This small but colourful cribellate spider likes to spin its small webs on shiny-leafed trees or shrubs, such as holly or ivy (or in the case of the specimens I collected on the shiny paint on my front door). Their appearance is distinctive. The male (illustrated) has an orange carapace and green abdomen, while the female is almost entirely green.
Head and chelicerae of a male Nigma walckenaeri.Note the swellings and ridges on the chelicerae, used during mating for the female to hold on to.
Head and chelicerae of a female Nigma walckenaeri to the same scale as the male one.
Left Pedipalp (male sexual organ) of Nigma walckenaeri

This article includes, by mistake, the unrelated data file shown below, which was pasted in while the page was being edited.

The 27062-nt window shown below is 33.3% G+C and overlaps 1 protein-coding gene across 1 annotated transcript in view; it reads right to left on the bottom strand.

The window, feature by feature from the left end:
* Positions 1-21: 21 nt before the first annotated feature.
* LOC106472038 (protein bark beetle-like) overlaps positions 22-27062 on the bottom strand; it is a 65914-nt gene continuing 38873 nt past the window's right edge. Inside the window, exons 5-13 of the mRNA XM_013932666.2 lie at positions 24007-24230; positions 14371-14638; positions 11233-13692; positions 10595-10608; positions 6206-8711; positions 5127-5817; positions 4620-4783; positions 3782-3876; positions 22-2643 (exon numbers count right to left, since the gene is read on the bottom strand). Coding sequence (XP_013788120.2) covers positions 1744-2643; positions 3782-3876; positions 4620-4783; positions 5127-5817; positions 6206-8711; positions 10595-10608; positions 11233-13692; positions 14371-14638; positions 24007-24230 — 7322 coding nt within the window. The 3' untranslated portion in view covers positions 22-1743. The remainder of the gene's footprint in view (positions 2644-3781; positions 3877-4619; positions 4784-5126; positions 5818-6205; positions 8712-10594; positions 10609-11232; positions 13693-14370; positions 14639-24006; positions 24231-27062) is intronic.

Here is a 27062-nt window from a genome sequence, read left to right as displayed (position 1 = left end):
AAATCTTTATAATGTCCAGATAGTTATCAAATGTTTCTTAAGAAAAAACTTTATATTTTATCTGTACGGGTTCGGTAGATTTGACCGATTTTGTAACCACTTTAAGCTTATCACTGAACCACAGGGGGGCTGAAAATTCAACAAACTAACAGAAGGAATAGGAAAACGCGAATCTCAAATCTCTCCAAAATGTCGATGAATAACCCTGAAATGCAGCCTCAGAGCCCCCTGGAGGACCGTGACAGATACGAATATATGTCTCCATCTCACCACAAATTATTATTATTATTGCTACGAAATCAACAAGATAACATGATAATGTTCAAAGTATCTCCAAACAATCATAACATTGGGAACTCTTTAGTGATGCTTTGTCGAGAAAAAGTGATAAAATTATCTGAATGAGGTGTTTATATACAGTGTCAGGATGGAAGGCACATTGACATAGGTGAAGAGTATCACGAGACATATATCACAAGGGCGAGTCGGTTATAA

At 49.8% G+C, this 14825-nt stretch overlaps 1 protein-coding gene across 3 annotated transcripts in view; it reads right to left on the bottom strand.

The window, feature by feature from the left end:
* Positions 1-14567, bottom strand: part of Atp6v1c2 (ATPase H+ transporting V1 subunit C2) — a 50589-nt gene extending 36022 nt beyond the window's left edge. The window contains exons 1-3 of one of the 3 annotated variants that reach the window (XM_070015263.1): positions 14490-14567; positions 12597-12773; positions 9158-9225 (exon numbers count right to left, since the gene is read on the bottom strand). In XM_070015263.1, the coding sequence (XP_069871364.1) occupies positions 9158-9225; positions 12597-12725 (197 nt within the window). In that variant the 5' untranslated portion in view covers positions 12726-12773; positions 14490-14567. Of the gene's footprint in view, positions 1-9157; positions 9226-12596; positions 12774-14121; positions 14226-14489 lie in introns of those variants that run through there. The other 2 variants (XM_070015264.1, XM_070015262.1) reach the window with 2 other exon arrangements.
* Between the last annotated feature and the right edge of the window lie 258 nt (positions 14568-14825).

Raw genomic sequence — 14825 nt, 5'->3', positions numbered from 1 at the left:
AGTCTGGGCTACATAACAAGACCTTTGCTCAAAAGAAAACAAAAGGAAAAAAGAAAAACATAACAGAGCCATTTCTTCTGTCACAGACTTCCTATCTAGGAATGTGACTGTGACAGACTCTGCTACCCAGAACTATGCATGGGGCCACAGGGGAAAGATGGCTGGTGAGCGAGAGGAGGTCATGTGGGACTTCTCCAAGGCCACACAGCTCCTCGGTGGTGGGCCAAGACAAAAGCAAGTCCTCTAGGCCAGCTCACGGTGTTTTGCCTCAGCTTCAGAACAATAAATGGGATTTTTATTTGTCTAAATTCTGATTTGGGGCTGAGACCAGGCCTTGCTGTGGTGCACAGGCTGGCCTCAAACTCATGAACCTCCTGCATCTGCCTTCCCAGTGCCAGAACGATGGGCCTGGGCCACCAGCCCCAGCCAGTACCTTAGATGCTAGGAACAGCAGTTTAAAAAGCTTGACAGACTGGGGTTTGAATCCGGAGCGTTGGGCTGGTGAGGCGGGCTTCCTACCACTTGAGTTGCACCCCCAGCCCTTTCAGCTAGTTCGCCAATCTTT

Epigyne (female sexual organ) of Nigma walckenaeri
Spinnerets and cribellum of a female Nigma walckenaeri
Cribellum of female Nigma walckenaeri
Cribellum of Nigma walkenaeri at high magnification, showing the individual nozzles that produce the very fine silk.
Spinnerets of a male Nigma Walckenaeri. Note the underdeveloped cribellum.
Tarsus of Nigma Walckenaeri
Calamistrum of Nigma walckenaeri, used to comb out the silk from the cribellum.
Pedipalp of a female Nigma walckenaeri. The single claw (arrowed) can just be made out.